An artist in San Francisco had a tweet go viral where she offered “Blue Check” plaques to be placed on the homes of “Influencers” in an obvious reference to the Twitter program.
I am not surprised that it went viral, but I am surprised that some people actually thought it was real, and made an application for approval.*
On Friday, a viral Twitter thread announced the unexpected rollout of “Blue Check Homes” — a new service allowing Bay Area residents to apply to have a “Verified Badge crest” (read: blue check mark) installed on the facade of their homes to essentially identify themselves as an authentic public figure in real life.
In a matter of hours, the thread garnered international attention, swiftly amassing thousands of retweets and likes, and over 40 million impressions. The reactions from the public were wide-ranging. Some were, understandably, annoyed by the concept. Others caught onto the joke rather quickly.
But Danielle Baskin, the SF-based artist behind the prank, had no idea the website she crafted to back up the fake service would receive 495 applicants, all hoping for a crest of their own.
“I will say a percentage of them are not from a real person. People added, like, Kim Kardashian, and that was clearly a joke,” said Baskin, who in 2019 attempted to remove a series of controversial “anti-homeless boulders” from a city sidewalk by listing them on the Craigslist free section.
“But everyone else thought the website was real. I did what I thought was a mediocre Photoshop job … I thought, ‘This is all very clickbait-y.’ All of the copy, I thought, was so obviously satire.”
Until 2½ weeks ago, Donald John Trump was President.
There is no such thing as “Obvious Satire” anymore.
*Full disclosure, I went to the website and submitted Joe biden for sh%$s and giggles.
There was a court hearing for the Florida teen who allegedly hacked dozens of celerity Twitter accounts today, and someone posted porn clips to the Zoom meeting.
Needless to say, this is now in my list as a perfect moment in the history of hacking:
Clearly, Mr. Clark has no F%$#s left to give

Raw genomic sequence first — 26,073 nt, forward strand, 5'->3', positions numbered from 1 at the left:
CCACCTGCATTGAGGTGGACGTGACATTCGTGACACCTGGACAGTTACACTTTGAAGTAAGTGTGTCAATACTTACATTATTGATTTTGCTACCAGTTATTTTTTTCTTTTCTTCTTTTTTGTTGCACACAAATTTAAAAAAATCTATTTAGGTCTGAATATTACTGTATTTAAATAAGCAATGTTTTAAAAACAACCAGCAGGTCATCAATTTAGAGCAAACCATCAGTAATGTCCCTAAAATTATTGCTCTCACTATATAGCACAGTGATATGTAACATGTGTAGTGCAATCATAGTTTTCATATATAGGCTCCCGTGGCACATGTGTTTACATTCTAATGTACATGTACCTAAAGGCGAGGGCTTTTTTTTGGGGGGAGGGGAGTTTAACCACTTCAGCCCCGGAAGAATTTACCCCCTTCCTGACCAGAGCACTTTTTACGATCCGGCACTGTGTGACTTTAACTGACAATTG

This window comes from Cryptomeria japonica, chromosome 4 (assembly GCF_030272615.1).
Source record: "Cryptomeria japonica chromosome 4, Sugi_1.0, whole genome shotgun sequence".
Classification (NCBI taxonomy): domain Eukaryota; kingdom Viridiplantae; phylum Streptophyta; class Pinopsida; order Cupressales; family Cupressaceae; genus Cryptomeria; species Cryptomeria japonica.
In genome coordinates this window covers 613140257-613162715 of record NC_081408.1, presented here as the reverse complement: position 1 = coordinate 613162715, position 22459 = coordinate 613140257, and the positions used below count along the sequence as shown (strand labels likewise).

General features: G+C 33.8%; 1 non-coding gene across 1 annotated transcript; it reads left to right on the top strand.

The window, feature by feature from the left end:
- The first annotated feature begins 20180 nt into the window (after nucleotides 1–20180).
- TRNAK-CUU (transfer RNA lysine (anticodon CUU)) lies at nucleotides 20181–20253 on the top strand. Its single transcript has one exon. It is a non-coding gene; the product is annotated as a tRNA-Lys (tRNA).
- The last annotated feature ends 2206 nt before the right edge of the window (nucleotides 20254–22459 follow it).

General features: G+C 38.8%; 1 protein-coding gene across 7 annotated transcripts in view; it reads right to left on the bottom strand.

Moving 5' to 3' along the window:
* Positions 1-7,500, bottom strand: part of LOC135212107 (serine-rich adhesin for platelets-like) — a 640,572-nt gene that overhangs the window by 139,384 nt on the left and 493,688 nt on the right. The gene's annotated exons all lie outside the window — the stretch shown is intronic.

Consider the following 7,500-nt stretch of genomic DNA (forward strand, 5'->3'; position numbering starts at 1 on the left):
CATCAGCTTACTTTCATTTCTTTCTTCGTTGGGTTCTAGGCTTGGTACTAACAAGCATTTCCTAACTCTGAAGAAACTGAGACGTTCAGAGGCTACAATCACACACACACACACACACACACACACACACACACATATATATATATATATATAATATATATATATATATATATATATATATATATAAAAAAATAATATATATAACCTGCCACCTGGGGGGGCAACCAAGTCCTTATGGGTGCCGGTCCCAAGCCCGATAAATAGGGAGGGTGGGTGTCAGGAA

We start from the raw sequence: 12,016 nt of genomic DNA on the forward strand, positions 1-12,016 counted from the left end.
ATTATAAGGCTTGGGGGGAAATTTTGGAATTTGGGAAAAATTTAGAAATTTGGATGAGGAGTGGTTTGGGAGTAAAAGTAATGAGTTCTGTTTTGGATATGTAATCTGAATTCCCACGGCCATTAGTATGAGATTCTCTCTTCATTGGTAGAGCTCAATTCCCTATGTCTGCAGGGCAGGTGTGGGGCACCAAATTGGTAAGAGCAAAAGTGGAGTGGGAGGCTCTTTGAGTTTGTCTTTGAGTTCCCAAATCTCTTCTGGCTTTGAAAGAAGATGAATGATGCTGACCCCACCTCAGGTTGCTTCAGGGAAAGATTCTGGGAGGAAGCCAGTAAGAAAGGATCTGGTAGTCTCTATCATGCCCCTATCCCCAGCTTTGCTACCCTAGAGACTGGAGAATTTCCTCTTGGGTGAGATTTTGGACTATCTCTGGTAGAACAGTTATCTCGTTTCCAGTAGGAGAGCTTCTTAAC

Perhaps fittingly, a Web-streamed court hearing for the 17-year-old alleged mastermind of the July 15 mass hack against Twitter was cut short this morning after mischief makers injected a pornographic video clip into the proceeding.
The incident occurred at a bond hearing held via the videoconferencing service Zoom by the Hillsborough County, Fla. criminal court in the case of Graham Clark. The 17-year-old from Tampa was arrested earlier this month on suspicion of social engineering his way into Twitter’s internal computer systems and tweeting out a bitcoin scam through the accounts of high-profile Twitter users.
Notice of the hearing was available via public records filed with the Florida state attorney’s office. The notice specified the Zoom meeting time and ID number, essentially allowing anyone to participate in the proceeding.
All worth it for Florida DA Andrew Warren’s reaction
Even before the hearing officially began it was clear that the event would likely be “zoom bombed.” That’s because while participants were muted by default, they were free to unmute their microphones and transmit their own video streams to the channel.
What transpired a minute later was almost inevitable given the permissive settings of this particular Zoom conference call: Someone streamed a graphic video clip from Pornhub for approximately 15 seconds before Judge Nash abruptly terminated the broadcast.
I am very amused by this.
So say we all.
Patrick Starfish, it appears:
A Soviet-era star on the tower in the city of Voronezh has been given ‘Patrick’ styling, adding a touch of Bikini Bottom to the place. Would the overweight pink starfish ever have thought of traveling so far?
While social media users were quite amused with the stunt that surfaced online Thursday evening, Voronezh police were not so entertained. Now the fans of the US animated series – if found – could face 15 days in detention.
A poll under the photo in one of Voronezh online communities showed that most people – around 60 percent – found the stunt funny, while 39 percent say that it was an act of vandalism that shouldn’t go unpunished.
This is a beautiful prank.